of intraoral injection or pain as there is an audible
distraction (70-75db) provided. Additionally, the
comfort tip provides gentle massaging of the injection
site, through Vibra-Pulse Technology and prevents a
swelling of the bolus of the anesthetic solution as it is
injected. This causes dissipation of the solution faster,
and causes a profound anesthetic effect and further
on application of increased pressure the device shuts
down automatically.
With this background, the present study was done
to evaluate and compare the efficacy of Dental vibe
(Dental Vibe Inc.) and topical local anesthetic in
split-mouth randomized clinical trial.

Materials and Methods


The study was conducted by the Department of
Pedodontics and Preventive Dentistry of Ragas
Dental College and Hospital, Chennai. Thirty
patients aged 6-12 years old of both the genders
with Frankels behavior rating scale as positive
and definitely positive requiring bilateral Local
anesthesia injections for dental treatment were
included in the study. A random crossover design
was used so that each child served as his/her
own control with 15 children in each group. The
local anesthesia was delivered using either the

dental vibe or the topical anesthesia. The children


requiring at least two clinical sessions of operative
procedures preceded by a local anesthetic injection,
one on either side of the same jaw were included
in the study. Fifteen children received Precaine Gel
(Pascal International) (containing 8% lignocaine
and 0.8% dibucaine) topical anesthetic gel prior to
administration of local anesthesia injection, whereas
the remaining 15 received Dental vibe (Dental Vibe
Inc.) during the first appointment and vice versa
during the subsequent second appointment. Children
with a history of eventful dental experiences with
local anesthesia injection and children with special
health care needs were excluded.
Subjects were informed, and parental consent for the
same was obtained. Using basic behavior management
techniques and euphemisms in the first appointment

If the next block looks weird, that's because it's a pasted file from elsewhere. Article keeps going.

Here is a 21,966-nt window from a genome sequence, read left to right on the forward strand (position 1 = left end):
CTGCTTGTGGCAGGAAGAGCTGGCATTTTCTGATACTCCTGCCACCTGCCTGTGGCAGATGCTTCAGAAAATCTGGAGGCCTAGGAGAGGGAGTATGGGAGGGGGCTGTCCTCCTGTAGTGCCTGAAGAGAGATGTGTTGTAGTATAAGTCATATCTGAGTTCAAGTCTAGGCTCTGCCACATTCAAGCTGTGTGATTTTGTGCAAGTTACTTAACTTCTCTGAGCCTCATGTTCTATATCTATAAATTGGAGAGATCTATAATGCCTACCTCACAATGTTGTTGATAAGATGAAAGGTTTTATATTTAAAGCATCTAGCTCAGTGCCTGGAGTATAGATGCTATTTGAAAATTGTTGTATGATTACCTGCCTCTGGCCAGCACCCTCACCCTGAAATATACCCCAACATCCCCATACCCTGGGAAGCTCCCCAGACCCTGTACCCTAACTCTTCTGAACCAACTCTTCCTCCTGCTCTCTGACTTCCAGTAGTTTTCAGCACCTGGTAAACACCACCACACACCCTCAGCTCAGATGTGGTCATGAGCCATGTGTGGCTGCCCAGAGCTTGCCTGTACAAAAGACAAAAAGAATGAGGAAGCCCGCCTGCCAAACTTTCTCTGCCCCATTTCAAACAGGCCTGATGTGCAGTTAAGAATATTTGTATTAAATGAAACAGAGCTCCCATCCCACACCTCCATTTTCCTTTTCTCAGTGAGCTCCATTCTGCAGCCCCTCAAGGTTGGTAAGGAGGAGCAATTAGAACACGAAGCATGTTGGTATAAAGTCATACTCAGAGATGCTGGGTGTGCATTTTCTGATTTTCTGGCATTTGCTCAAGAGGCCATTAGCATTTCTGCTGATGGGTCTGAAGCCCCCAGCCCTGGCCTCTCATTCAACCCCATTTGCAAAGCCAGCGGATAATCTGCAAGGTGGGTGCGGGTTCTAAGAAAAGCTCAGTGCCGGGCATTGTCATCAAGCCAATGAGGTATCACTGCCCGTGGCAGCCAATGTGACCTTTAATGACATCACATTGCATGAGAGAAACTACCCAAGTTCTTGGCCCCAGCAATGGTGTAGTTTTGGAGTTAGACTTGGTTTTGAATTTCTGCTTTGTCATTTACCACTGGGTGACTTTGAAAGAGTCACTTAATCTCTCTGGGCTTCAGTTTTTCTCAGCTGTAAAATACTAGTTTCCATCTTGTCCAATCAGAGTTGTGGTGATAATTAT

the site of injection was isolated using cotton swab
and the topical Precaine anesthetic gel was applied
with applicator tip for 30 s and then 2 ml of local
anesthetic solution was deposited with the help of a
27 gauge needle (unilock, dispovan). In the second
appointment on the opposite side of the same arch,
using tell show do technique the Dental vibe (Dental
Vibe Inc.) was introduced and applied to the injection
site 1 min prior to the local anesthesia administration.
The local anesthesia is administered by keeping the
needle as close as possible to one of the prongs and
the application of vibration continued for 10 s after the
removal of the needle as this helps in the dissipation of
the local anesthetic solution.
Universal pain assessment tool [Figure 2] was used
to assess the pain for both the appointments during
the administration of local anesthesia.[12,13] The patient
was asked to describe his/her pain verbally and it
was marked according to his/her own subjective
perception of pain on the universal pain rating scale
and the results obtained were statistically analyzed
and tabulated.

Results
Table 1 shows the comparison between the pain
intensity with and without the use of dental vibe.
MannWhitney test shows that reported mean pain
scores were significantly lower in children who had

Figure 1: Dental vibe

174

Figure 2: Universal pain assessment tool

Journal of Indian Society of Pedodontics and Preventive Dentistry | Jul-Sep 2015 | Vol 33| Issue 3 |

Shilpapriya, et al.: Dental vibe in pediatric dentistry

Table 1: Comparison between the pain score


with and without the use of dental vibe
Groups
Group I (without vibe) (n=30)
Group II (with vibe) (n=30)

Mean Mean pain score


P
age
(mean SD)
7.5
2.730.87
0.001***
7.5
1.270.78

SD = Standard deviation; *** Statistically significant

Dental vibe (Dental Vibe Inc.) application during the


local anesthesia delivery compared to the other group
(P = 0.001).

Discussion
The present study was undertaken to evaluate and
compare the efficacy of dental vibe with that of
topical local anesthetic (Precaine) in reduction of pain
perception during the administration of local anesthesia
injection. A split-mouth crossover design was planned
to standardize the patient pain threshold and the carry
over effect. Further patients with Frankels behavior
rating scale as positive and definitely positive were only
included in the study to rule out the emotional factors
such as anxiety, previous eventful dental experiences
and depression from influencing the study outcome
as emotional factors such as anxiety, worry, tension
and depression opens the pain gate thus increasing the
pain perception.
In our study, topical anesthesia was chosen for
comparison with the dental vibe as it is a standard